1. The Panel's Conclusion that ODRS Violated the RSA

         Under the APA, the reviewing court must "hold unlawful and set aside agency action," 5 U.S.C. § 706(2), that is "arbitrary, capricious, an abuse of discretion, or otherwise not in accordance with law," id § 706(2)(A), or "unsupported by substantial evidence," id. § 706(2)(E). ODRS contends the Panel's finding that Mr. Brown was ineligible for the Contract assignment due to tax issues "is not supported by substantial evidence and is arbitrary." Aplt. Br. at 40. We disagree.

         We (a) summarize the evidence before the Panel relating to the tax eligibility requirement for the Contract assignment and Mr. Brown's tax issues; (b) provide legal background on the federal contracting regulations ODRS relies on to challenge the Panel's finding that Mr. Brown was tax delinquent and therefore ineligible for the Contract assignment; and (c) analyze the Panel's finding in light of the administrative record and conclude that the finding was neither unsupported by substantial evidence, nor was it arbitrary or capricious.

         a. Relevant evidence in the administrative record

         We summarize the evidence relating to (i) the Contract assignment's tax eligibility requirement and (ii) Mr. Brown's tax issues in the period leading up to ODRS's selection process.

         i. The tax eligibility requirement

         The Announcement for the Contract assignment enumerated several "eligibility criteria," including that applicants must not "have had any delinquency on taxes for the past 3 years." App., Vol. 7 at 1139.

         The administrative record contains the affidavit of Michael Jones, who served as ODRS's Division Administrator from July 2011 to April 2013. App., Vol. 7 at 1124-25. In his affidavit, Mr. Jones stated that he "wrote the applicant requirements for the [Announcement]." Id. at 1124. He stated that "[o]ne of these requirements was that the successful applicant could not have any tax delinquencies" and that he had "included the tax delinquency provision . . . based on requirements found in the Defense Finance Acquisition Regulations, or 'DFARS' that govern all federal contracts." Id. at 1124, 1125. He also stated that, "if [this requirement] was not met, [it] would be grounds for the federal contracting officer administering [the Contract] to 'debar' or deem the selected manager disqualified from continuing to work at the facility." Id. at 1124.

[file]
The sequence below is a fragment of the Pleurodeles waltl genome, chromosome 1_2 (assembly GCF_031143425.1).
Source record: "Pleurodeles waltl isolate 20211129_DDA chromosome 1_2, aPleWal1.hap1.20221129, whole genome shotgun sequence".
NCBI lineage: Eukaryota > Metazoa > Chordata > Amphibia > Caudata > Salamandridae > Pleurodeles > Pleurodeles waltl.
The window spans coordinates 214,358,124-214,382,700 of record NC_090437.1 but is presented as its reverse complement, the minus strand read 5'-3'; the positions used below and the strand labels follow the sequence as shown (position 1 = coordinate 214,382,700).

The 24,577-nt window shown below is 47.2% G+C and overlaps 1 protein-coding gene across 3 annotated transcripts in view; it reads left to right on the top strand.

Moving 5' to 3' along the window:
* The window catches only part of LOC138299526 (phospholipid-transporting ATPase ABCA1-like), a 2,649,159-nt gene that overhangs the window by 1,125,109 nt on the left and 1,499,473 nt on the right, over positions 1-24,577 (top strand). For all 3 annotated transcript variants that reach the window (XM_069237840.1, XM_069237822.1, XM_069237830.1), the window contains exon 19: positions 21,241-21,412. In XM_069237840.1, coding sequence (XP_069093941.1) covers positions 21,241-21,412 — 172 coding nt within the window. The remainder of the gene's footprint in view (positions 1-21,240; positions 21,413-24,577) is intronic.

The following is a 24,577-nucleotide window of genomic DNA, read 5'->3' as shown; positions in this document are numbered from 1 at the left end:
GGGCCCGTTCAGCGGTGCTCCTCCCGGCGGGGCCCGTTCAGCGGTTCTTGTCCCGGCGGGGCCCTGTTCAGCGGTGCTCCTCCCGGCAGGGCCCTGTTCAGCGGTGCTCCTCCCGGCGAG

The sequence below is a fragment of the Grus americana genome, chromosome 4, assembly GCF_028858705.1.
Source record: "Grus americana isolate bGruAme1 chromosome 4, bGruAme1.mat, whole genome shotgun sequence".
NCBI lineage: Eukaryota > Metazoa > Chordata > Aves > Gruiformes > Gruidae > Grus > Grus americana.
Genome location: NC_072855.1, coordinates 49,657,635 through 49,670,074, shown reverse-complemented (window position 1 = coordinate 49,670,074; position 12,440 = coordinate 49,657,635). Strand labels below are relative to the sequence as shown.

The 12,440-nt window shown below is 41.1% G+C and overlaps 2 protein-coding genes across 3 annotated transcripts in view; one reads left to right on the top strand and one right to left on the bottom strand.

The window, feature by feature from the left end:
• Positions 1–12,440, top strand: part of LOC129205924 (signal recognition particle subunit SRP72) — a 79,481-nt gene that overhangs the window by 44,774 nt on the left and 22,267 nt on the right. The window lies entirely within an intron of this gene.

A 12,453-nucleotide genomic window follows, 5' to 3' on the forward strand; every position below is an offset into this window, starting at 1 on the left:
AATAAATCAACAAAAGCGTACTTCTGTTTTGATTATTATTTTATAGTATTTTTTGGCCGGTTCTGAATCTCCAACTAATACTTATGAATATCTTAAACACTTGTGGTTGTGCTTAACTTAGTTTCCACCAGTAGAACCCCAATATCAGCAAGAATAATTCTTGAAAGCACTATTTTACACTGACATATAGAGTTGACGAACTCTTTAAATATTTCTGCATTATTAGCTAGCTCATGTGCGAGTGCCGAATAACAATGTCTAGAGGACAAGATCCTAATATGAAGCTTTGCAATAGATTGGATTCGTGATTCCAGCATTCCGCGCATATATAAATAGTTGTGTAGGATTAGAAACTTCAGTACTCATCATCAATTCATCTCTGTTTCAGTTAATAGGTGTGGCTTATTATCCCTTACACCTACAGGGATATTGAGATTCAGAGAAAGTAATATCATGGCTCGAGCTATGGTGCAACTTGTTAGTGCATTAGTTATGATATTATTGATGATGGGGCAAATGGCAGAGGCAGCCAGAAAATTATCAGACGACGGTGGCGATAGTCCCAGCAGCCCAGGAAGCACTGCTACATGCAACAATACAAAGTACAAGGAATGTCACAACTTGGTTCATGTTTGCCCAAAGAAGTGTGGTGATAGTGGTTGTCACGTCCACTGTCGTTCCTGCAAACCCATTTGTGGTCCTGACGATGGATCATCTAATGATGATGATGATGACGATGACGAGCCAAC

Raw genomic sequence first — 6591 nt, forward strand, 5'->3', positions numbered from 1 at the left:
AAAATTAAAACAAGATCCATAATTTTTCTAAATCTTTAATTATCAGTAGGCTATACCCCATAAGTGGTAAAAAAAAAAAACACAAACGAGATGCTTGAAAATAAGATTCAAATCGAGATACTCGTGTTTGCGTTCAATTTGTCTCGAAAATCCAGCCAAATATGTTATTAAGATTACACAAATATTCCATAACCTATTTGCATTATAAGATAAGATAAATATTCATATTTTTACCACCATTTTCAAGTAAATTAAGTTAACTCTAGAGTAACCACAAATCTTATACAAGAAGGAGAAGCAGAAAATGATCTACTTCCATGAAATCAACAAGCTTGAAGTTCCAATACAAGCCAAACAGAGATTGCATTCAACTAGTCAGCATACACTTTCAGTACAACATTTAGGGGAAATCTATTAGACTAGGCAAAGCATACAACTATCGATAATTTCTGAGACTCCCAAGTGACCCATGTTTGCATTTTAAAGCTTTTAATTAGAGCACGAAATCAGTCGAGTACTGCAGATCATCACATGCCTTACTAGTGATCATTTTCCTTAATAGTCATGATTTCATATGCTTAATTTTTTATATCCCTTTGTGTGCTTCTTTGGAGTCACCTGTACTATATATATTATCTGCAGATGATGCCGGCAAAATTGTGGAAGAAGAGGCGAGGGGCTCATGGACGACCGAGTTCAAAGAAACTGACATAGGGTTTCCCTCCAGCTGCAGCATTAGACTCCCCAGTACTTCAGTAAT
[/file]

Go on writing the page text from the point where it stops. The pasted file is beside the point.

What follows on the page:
At the arbitration hearing, ODRS called Mike Hamrick, its Operations Coordinator for the RSA Program, to testify. He testified that the tax eligibility requirement is not in ODRS's rules and regulations but instead "comes from the DFARS." App., Vol. 6 at 1049. He also testified that ODRS had not undertaken to check whether the candidates for the Contract assignment satisfied the tax eligibility requirement, "since it w[as] the Army's [rather than ODRS's own] requirement[]." Id. at 1050.

         ii. Mr. Brown's tax issues

         The administrative record contains notices of two federal tax liens filed against Mr. Brown's property within the three years preceding the application due date for the Contract assignment, December 21, 2012. App., Vol. 7 at 1141-42. In both notices, the Internal Revenue Service (the "IRS") stated that "taxes . . . have been assessed against [Mr. Brown and his wife]" and that the United States "ha[s] made a demand for payment of this liability, but it remains unpaid." Id. In the first notice, prepared on February 18, 2011, the IRS assessed an unpaid balance of $15, 117.95 from tax years 2008 and 2009. In the second notice, prepared on November 1, 2012, the IRS assessed an unpaid balance of $6, 481.96 from tax year 2010. In both notices, the IRS also stated that "there is a lien in favor of the United States on all property and rights to property belonging to [Mr. Brown and his wife] for the amount of these taxes." Id.

         The administrative record also contains Mr. Brown's sworn affidavit, in which he states that he had entered into an installment payment plan for his unpaid taxes with the IRS before ODRS selected him for the Contract assignment: